On the basis of the facts we gather from his works it is believed that Abhinavagupta was probably born about 950 A.D. After having worked indefatigably for more than 40 years, and having fulfilled the great mission for which he was born, the tradition has it that "Abhinavagupta entered the Bhairava cave in village (Bhiruva), along with his 1200 disciples, and thus departed from this world never to be seen again."
In his distinguished book Abhinavagupta, Dr. Pandey writes that Abhinavagupta, being a voluminous writer, has to his credit as many as 41 works. Among his works the most notable are his two famous commentaries on IPK, namely Isvara Pratyabhijnya Vimarsini and Isvara Pratyabhijnya Vivrti Vimarsini, Malini Vijayvartika Parmarthsara, Tantrasara, Tantraloka, Paratrimshika Vivrti, Bhairavastava, Kramastotra, Bodhpanchdashika and Bhagavadgitartha-Sangraha.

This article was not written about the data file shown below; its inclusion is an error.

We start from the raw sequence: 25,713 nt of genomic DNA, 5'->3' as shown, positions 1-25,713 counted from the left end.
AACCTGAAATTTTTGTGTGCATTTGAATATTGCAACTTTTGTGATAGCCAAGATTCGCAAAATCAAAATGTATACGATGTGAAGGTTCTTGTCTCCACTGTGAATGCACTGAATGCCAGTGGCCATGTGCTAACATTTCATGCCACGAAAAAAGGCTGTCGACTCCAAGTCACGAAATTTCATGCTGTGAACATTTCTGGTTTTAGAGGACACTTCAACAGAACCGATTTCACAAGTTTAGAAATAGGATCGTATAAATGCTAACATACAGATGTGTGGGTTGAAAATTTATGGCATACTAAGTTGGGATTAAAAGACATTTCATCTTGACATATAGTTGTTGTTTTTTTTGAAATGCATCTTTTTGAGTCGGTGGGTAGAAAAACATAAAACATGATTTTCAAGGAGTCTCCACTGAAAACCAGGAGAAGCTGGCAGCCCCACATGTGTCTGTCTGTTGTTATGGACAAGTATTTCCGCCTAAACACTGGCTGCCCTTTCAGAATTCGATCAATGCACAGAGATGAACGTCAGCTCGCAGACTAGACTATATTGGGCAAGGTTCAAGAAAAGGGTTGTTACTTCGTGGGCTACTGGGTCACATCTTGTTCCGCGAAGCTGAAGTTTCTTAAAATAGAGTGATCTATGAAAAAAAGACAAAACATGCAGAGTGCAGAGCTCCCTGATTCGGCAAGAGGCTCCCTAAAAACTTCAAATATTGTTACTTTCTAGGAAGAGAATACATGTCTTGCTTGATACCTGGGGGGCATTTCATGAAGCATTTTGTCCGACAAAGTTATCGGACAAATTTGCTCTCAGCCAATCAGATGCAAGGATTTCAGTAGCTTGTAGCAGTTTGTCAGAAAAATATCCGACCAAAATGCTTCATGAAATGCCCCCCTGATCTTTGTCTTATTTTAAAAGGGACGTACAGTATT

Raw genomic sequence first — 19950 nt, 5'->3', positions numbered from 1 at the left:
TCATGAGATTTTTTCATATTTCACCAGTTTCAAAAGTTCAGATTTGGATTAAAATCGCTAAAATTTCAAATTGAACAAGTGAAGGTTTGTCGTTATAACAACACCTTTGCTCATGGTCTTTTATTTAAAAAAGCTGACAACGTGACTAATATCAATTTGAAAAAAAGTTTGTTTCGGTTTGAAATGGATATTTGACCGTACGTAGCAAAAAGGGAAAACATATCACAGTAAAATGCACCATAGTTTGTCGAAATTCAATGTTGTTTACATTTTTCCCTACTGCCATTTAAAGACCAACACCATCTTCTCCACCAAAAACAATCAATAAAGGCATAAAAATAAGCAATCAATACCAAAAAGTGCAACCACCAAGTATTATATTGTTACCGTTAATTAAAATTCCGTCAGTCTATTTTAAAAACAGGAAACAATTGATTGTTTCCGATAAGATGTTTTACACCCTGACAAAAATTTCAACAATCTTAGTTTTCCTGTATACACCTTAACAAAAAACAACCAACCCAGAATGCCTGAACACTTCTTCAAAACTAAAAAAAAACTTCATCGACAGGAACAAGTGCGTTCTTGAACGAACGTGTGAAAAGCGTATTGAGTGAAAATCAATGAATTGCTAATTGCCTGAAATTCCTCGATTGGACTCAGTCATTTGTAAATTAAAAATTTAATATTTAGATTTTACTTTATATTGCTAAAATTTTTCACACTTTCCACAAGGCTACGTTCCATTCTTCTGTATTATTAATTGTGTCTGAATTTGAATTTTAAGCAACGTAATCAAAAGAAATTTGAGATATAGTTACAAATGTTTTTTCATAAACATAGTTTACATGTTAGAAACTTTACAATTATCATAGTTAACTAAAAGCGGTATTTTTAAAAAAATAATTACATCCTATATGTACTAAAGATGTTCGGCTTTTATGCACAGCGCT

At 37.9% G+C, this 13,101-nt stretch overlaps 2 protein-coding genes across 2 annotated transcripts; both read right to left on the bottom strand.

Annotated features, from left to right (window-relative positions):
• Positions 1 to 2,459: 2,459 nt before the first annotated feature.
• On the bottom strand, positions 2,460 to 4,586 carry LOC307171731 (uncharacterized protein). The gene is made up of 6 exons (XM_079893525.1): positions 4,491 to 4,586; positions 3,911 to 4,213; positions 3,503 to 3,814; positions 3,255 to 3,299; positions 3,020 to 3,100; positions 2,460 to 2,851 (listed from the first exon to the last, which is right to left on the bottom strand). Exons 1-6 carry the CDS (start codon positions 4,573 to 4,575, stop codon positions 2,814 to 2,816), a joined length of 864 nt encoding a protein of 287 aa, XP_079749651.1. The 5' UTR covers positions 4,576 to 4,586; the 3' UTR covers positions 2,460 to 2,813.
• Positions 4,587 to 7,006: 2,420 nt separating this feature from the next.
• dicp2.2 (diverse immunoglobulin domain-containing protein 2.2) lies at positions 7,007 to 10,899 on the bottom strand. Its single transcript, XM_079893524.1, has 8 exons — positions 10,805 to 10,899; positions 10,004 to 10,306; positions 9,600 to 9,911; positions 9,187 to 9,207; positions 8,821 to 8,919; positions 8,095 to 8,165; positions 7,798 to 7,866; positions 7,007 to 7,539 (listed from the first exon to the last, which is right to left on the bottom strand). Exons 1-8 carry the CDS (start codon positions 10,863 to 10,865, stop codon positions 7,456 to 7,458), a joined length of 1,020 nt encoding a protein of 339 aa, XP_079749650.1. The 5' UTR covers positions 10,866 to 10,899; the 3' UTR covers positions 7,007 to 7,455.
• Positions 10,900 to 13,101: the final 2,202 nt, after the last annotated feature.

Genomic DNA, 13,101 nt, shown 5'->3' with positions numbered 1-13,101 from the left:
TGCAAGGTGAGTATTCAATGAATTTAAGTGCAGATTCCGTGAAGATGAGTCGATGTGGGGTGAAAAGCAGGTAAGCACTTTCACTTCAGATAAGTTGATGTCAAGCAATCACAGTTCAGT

Broadly speaking, Abhinavagupta's works fall into four groups. The first group deals with his work on Tantras. The most voluminous work in this group is Tantraloka that enumerates the Tantrik Agamas and dwells upon the Elevated way to freedom and the three methods of realizing the Ultimate Reality, known as Sambhavopaya, Saktopaya and Anovapaya. The other important work belonging to this group is Malini-Vijaya Vivrti which is supposed to have been written by him at Pravarpura in the eastern part of the valley.
The second group consists of his Strotras such as Bhairvastava and Kramastotra as well as a few small treatises like Bodh-Punch Dashika. A third group includes his works on dramaturgy, poetics, aesthetics an the rhetoric. He learnt dramaturgy under the guidance of a great master called Tota and poetics under Induraja. Prof. P.V. Kane maintains that in these two branches of learning, "his two works, i.e. Lochan and Abhinav Bharati are monuments of learning, critical insight, literary grace and style."
The last group constitutes his work on the Pratya bhijnyasastra, the monistic philosophy of Kashmir Shaivism. In this group we have his matchless contributions to this system, the profound and subtle commentaries on IPK.